The good news for me is that I “only” had to experience someone with a classic narcissistic personality disorder once, did the research, talked to mental health professionals, learned my lessons, moved on, and readily recognize narcissism now. My tolerance for any kind of remotely narcissistic behavior is extremely low. This article that I saw today and the study it cites are just the tip of the iceburg.
By accident, when I was researching something for work earlier this week, I discovered that there are all sorts of blogs to help people learn about narcissism, including this one. When I read the description of a narcissist and his behavior, my jaw dropped. It was like the author had been watching the narcissist I used to know.
Other blogs and websites help people, mostly women, recover from dating or being married to a narcissist. It is a bigger problem than I realized and many suffered worse than I did, which at the time, was unimaginable to me.
Another friend was involved with an online infidelity forum for men and women who suffered at the hands of cheaters. Cheaters are often classic narcissists. I never engaged in those online discussions because I was so done with talking about it, but I know how helpful it was for her.
Here’s a blog and website I discovered a few years ago, after the same friend above shared the author’s book with me. The blog/website and book, deal with a certain kind of narcissistic man you want to avoid (Mr. Unavailable) and the low self-esteem women who fall for them (The Fallback Girl). For one thing, it helped me understand the kind of pitiful woman who would cheat with a married man. Just reading the topics in the Table of Contents was therapeutic for me and I’ve forwarded the book and blog to countless friends who I thought could benefit from repeating mistakes.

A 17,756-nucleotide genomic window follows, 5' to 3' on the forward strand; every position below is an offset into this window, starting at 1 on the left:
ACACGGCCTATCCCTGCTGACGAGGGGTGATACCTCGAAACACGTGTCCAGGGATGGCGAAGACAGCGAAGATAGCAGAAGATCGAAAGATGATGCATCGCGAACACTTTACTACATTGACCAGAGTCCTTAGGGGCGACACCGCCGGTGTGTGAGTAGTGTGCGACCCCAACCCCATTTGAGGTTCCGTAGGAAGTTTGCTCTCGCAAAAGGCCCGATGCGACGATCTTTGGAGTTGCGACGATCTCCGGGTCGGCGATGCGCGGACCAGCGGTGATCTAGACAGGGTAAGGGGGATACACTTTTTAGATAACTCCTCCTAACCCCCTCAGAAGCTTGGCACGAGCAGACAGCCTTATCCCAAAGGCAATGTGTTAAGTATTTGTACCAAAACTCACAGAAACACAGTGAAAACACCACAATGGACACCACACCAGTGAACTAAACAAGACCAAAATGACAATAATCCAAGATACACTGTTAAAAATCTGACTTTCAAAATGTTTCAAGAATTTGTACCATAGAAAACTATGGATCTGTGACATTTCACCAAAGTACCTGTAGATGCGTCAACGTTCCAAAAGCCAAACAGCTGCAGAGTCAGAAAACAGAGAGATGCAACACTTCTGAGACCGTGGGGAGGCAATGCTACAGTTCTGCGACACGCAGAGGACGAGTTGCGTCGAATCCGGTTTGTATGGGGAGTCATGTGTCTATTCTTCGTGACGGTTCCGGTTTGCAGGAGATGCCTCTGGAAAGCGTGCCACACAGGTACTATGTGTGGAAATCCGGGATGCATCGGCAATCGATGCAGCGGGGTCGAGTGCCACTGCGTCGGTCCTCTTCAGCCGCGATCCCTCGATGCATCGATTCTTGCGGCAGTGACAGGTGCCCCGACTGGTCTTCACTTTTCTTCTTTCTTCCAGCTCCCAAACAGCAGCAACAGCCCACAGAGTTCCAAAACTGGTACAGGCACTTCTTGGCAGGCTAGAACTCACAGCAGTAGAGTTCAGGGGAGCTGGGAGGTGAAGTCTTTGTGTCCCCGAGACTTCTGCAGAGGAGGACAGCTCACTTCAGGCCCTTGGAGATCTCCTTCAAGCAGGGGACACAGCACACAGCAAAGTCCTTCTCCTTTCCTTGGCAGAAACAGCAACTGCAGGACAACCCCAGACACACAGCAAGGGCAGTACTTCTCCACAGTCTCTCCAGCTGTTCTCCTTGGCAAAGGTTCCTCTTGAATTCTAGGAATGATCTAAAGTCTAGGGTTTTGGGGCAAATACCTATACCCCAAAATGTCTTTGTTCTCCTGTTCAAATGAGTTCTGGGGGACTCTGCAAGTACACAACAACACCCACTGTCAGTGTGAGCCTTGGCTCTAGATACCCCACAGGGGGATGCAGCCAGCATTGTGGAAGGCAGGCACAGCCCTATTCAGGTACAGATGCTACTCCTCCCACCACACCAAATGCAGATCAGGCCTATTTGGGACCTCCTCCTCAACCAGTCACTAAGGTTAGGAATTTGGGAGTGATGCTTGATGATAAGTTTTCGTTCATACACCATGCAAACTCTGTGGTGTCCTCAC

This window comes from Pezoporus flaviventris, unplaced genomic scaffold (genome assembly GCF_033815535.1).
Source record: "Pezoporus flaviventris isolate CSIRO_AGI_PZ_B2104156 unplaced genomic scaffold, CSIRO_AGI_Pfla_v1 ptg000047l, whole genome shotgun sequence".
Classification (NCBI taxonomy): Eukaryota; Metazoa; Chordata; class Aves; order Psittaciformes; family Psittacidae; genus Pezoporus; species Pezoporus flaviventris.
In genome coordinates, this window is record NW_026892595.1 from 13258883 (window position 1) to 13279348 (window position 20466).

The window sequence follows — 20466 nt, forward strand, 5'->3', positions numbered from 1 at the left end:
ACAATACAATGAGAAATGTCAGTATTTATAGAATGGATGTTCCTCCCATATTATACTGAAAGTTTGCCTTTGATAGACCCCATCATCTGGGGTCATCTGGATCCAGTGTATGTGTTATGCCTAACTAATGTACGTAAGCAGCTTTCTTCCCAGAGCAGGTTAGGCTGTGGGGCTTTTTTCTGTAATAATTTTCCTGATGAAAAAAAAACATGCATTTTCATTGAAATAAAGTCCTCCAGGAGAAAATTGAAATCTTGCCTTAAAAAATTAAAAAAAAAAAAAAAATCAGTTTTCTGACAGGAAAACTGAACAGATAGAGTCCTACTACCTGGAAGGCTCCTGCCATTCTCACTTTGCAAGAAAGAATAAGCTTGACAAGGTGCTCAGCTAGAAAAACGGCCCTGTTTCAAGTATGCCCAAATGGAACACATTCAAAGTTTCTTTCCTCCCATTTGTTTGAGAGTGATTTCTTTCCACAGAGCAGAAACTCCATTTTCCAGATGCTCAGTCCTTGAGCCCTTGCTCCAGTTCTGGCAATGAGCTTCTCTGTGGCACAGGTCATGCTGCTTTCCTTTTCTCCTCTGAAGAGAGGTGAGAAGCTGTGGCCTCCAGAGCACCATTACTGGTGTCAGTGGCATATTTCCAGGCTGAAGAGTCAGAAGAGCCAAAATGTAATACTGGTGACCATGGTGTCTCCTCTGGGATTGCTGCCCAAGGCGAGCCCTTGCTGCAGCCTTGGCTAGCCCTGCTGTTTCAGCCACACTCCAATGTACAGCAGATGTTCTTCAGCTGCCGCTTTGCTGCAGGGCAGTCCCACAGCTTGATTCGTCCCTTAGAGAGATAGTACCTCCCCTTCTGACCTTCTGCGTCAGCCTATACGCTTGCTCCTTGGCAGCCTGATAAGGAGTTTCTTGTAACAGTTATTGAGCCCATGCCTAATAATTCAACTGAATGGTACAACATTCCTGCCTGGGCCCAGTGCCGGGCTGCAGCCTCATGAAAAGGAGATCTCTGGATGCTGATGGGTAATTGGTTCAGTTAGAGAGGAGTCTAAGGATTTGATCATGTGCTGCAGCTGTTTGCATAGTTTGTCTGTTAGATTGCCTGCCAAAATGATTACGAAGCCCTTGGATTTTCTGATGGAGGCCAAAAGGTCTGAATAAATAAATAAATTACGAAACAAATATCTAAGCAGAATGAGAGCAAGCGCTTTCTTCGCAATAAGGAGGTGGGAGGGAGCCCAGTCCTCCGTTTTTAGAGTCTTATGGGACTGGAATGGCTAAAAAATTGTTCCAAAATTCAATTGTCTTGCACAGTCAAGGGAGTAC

Several years ago I met one of the previous victims of the narcissist I married. The mutual friend who introduced us couldn’t figure out how two beautiful, intelligent, well-educated women fell for this horrible little man (her words). We said, in unison “you don’t understand” and then proceeded to explain how charming he seemed at the beginning. Both of us had grown up in stable, two parent families, and expected the best in people. We didn’t know how much dysfunction and evil lurked behind the facade. It was long ago now, for both of us, and had we had blogs to refer to, it would have made the explanations easier. She once proposed that we write a book together to help other women NOT to follow in our footsteps, but I just wanted to move on. I’m glad to see that bloggers have done for women, what she wanted to do.
It can take years to recover from the abuse suffered at the hands of a naricissist. Therapy can shorten that. Talking to someone who was victimized by the same man helped me tremendously. Our first meeting lasted five hours and we’ve remained friends now for many years.
The biggest silver lining of my narcissist encounter and recovery was that I was able to help others along on their own journeys, just as many had helped me. It is great to see communities of people on-line who are out there to help other women understand what happened, and then successfully move on and avoid these monsters in the future.